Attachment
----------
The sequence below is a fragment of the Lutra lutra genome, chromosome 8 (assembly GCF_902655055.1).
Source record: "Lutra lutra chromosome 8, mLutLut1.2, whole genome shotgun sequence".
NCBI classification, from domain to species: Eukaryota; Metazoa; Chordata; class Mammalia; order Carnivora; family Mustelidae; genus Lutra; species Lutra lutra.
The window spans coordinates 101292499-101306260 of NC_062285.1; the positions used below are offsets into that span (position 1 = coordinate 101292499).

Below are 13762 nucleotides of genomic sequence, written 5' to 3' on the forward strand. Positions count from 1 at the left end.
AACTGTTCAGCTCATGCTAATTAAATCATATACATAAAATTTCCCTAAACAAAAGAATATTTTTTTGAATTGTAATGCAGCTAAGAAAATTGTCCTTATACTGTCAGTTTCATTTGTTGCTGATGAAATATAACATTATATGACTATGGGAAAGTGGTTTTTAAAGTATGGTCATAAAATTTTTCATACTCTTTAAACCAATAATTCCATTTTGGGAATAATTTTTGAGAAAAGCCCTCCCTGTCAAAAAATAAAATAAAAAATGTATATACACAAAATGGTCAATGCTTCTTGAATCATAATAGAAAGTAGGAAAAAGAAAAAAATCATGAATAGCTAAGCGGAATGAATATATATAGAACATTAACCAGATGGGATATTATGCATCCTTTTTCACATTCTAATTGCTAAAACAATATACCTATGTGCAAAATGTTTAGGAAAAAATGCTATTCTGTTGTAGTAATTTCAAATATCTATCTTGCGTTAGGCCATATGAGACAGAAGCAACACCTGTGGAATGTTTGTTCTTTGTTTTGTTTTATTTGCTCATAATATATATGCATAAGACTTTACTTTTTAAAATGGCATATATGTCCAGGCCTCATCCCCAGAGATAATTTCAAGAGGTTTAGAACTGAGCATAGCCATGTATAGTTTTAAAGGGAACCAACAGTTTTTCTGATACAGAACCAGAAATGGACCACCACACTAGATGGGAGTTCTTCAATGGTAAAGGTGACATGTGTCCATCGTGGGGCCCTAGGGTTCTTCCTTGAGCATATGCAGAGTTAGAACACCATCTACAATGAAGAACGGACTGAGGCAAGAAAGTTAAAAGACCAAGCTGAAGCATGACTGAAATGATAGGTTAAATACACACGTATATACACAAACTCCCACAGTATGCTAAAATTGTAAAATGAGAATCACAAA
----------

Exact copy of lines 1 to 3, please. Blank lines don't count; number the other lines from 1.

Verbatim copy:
The sequence below is a fragment of the Lutra lutra genome, chromosome 8 (assembly GCF_902655055.1).
Source record: "Lutra lutra chromosome 8, mLutLut1.2, whole genome shotgun sequence".
NCBI classification, from domain to species: Eukaryota; Metazoa; Chordata; class Mammalia; order Carnivora; family Mustelidae; genus Lutra; species Lutra lutra.